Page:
Martin Scorsese’s 26-year-long odyssey to adapt Shūsaku Endō’s novel Silence has finally come to fruition. It is the 17th Century, and Italian Jesuit priest Alessandro Valignano (Hinds) receives word that Father Cristóvão Ferreira (Neeson), a Portuguese Jesuit priest sent to Japan, has renounced his faith after withstanding years of torture. Ferreira’s young pupils Fathers Sebastião Rodrigues (Garfield) and Francisco Garupe (Driver) journey to Japan in search of Ferreira, unconvinced by this report of Ferreira’s apostasy. Rodrigues and Garupe are surprised to be eagerly welcomed by the village of Tomogi, comprised of Japanese Christians who have been practising their faith in secret. The two priests and their followers find themselves hunted by Inoue Masashige (Ogata), a samurai whom the villagers call “the Inquisitor”. Rodrigues and Garupe become targets of the Tokugawa shogunate’s persecution, while still searching for their teacher Ferreira.
Endō’s 1966 novel is considered to be among the most important pieces of 20th Century Japanese literature, and was adapted into film in 1971 by director Masahiro Shinoda. Scorsese bought the rights to the novel in 1988 and had been trying to get the project off the ground since 1990. Scorsese wrote the screenplay with Jay Cocks, who co-wrote Scorsese’s films The Age of Innocence and Gangs of New York. Scorsese and Cocks continuously revised the screenplay over 15 years. It’s evident that Silence is a labour of love for the director – to prevent the budget from ballooning, Scorsese and many of the cast and crew, including actors Driver and Neeson, worked for minimum pay. Filmed near Taipei in Taiwan, Silence’s period setting is painstakingly realised. Rodrigo Pietro’s cinematography conveys a sense of foreboding, while also giving the landscape a beguiling beauty.
Many reviews have described Silence as “punishing”, and we’d be hard-pressed to find a better adjective. The film is filled with uncompromising scenes of torture and at 160 minutes long, is anything but a breezy Sunday afternoon watch. The plight of the Kakure Kirishitan, or “hidden Christians”, is a piece of history that’s not widely known. Stories of devotees suffering in the name of their faith are inherently compelling, but where involvement in the story is concerned, one’s personal beliefs do play a part. While Silence has its powerful moments, and is, from a technical standpoint, masterfully crafted, there are long stretches of the film that are soporific and unengaging. Those unfamiliar with the tenets of Catholicism in general and the Jesuits in particular might struggle to find an emotional foothold, even given the depths of pain experienced by the characters in the film.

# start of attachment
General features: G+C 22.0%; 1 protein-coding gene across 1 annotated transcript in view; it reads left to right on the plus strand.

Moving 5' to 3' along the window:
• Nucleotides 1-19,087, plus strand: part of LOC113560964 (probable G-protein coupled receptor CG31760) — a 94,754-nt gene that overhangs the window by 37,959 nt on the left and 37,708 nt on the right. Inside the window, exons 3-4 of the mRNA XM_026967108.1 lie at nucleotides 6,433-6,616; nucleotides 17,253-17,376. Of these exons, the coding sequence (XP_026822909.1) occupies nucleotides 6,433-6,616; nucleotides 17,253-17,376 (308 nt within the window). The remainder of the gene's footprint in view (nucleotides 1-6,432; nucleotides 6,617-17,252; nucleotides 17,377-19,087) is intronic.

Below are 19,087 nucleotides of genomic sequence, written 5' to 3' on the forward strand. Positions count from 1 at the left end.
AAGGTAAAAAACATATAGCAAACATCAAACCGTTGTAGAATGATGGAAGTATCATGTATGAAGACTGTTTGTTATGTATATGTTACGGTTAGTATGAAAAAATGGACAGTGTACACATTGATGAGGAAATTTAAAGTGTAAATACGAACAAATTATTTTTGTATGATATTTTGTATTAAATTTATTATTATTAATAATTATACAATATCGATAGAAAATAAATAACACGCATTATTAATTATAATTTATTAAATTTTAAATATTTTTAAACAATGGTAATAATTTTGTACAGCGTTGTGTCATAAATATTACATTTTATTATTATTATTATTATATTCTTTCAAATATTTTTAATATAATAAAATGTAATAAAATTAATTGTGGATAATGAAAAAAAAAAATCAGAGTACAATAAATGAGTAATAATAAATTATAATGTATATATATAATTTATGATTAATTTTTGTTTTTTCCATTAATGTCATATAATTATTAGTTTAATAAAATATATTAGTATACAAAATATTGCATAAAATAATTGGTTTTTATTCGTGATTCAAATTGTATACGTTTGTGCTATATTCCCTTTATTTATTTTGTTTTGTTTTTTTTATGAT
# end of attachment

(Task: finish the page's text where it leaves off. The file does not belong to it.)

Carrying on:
Garfield and Driver deliver tangibly committed performances, Rodrigues’ journey being an especially harrowing one. Rodrigues is the more patient of the pair, while Garupe is more impulsive, and the first act gives Garfield and Driver several opportunities to play off each other. Later on, most of Garfield’s interactions are with Tadanobu Asano, who plays the unnamed translator to Inoue Masashige. Rodrigues makes a spirited defence of his faith and Garfield sells the emotional and physical torment he undergoes. Despite all this, it is sometimes difficult to relate to the character because he seems to be defined solely by his faith, and his denial of self makes Rodrigues, purely in storytelling terms, less human.
Veteran actor Ogata, known for playing Emperor Hirohito in Alexander Sokurov’s The Sun, makes for a memorable villain. Like several of the characters in Silence, Inoue Masashige was an actual historical figure. There is never doubt about Inoue’s cruelty, even when the character sometimes comes across as comic. Neeson can always be depended on to lend gravitas. While we’ve seen him play the role of mentor before, the role of Ferreira presents Neeson with more of an acting challenge than the action hero parts with which he’s become associated in his later career.
While there is much in Silence for cineastes to savour and while it’s almost automatically become canonised as an “important film”, it’s easy to see why Silence failed to find much of an audience. Faith-based films tend to be pitched as inspirational, and Silence is near-relentlessly bleak. It is interesting that Scorsese, whose Last Temptation of the Christ was hotly controversial and widely deemed to be blasphemous, approaches the Catholic faith with such reverence here. Scorsese has said of his own faith, “I’m a lapsed Catholic. But I am Roman Catholic; there’s no way out of it.” The filmmaker has sunk his heart and soul into Silence, but it’s obvious that not everyone will be convicted by its meditation on faith.
Summary: Meticulously crafted and intense but plodding and somewhat arduous to sit through, cinephiles and the faithful will find Silence thought-provoking, while others will simply find it boring.
RATING: 3.5 out of 5 Stars